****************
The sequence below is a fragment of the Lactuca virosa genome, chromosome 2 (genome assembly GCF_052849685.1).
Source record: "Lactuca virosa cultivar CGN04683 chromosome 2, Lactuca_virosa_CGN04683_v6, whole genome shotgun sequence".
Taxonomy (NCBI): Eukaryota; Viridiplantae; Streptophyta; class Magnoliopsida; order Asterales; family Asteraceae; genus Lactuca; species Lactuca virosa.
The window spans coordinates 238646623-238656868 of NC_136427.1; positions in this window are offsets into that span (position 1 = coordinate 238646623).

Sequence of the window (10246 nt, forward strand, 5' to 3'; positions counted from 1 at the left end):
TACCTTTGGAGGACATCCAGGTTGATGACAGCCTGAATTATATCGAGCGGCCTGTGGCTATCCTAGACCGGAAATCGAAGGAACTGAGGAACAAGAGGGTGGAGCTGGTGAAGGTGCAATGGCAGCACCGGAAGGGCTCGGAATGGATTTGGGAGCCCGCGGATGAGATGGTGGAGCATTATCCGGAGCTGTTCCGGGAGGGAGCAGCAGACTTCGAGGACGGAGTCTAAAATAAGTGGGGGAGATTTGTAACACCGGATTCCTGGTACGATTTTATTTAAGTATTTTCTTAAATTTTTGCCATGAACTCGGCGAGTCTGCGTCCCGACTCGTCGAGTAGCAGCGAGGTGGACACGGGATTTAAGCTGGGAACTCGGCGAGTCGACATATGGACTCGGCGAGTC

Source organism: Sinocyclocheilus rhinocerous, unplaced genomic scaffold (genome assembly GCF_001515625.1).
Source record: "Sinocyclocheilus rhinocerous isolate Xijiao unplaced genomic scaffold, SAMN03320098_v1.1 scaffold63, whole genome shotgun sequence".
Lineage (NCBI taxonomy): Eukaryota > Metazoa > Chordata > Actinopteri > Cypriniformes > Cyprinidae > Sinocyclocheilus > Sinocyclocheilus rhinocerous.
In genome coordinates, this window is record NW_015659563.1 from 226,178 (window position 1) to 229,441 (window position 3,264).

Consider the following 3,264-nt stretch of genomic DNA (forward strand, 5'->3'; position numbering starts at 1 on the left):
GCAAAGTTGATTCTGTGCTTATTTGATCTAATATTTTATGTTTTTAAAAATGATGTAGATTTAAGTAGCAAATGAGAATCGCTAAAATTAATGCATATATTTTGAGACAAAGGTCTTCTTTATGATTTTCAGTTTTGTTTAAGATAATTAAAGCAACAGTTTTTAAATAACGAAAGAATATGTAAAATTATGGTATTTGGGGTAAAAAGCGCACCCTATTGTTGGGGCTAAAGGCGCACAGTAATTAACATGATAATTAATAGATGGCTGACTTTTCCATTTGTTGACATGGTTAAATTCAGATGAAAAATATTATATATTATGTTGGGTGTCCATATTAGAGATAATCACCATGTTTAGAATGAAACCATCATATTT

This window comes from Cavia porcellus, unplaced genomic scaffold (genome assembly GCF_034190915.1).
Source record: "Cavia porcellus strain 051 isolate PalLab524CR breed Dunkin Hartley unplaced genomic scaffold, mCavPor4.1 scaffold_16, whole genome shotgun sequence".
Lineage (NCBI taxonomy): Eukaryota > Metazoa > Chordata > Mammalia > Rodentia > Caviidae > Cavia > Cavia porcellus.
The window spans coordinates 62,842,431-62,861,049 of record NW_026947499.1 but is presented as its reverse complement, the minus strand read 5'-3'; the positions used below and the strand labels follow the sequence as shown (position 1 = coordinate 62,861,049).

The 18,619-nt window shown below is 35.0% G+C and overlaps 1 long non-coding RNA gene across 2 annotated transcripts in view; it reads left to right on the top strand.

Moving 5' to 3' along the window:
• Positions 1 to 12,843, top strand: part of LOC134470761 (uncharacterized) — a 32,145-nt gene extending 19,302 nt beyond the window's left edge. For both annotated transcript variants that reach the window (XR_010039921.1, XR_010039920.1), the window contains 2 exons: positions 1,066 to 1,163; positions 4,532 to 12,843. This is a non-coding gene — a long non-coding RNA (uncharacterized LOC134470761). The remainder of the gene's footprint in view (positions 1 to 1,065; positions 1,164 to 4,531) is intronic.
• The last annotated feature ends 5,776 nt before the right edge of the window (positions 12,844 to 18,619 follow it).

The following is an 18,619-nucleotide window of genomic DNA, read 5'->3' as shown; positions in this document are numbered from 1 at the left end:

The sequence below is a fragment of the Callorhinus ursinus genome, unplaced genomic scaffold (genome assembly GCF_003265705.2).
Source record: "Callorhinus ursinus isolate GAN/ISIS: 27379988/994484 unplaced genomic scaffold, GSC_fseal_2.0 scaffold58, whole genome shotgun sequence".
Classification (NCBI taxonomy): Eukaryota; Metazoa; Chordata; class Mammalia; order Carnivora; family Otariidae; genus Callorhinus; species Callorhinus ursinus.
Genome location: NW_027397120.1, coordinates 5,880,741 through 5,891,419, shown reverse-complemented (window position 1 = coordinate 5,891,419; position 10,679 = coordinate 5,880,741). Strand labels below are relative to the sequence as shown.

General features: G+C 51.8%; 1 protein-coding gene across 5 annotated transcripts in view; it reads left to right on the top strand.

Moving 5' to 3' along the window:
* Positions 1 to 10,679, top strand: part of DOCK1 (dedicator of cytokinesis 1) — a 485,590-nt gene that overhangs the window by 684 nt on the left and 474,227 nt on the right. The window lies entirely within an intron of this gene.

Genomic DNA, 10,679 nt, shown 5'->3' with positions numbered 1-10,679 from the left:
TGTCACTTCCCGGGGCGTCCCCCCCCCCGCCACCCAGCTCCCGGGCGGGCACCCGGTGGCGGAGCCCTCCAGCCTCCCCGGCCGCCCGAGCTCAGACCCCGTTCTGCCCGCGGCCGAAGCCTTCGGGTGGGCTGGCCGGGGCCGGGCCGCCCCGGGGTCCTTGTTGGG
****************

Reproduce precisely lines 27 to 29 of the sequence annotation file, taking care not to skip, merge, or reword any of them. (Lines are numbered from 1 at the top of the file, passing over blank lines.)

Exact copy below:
Moving 5' to 3' along the window:
* Positions 1 to 10,679, top strand: part of DOCK1 (dedicator of cytokinesis 1) — a 485,590-nt gene that overhangs the window by 684 nt on the left and 474,227 nt on the right. The window lies entirely within an intron of this gene.

Genomic DNA, 10,679 nt, shown 5'->3' with positions numbered 1-10,679 from the left: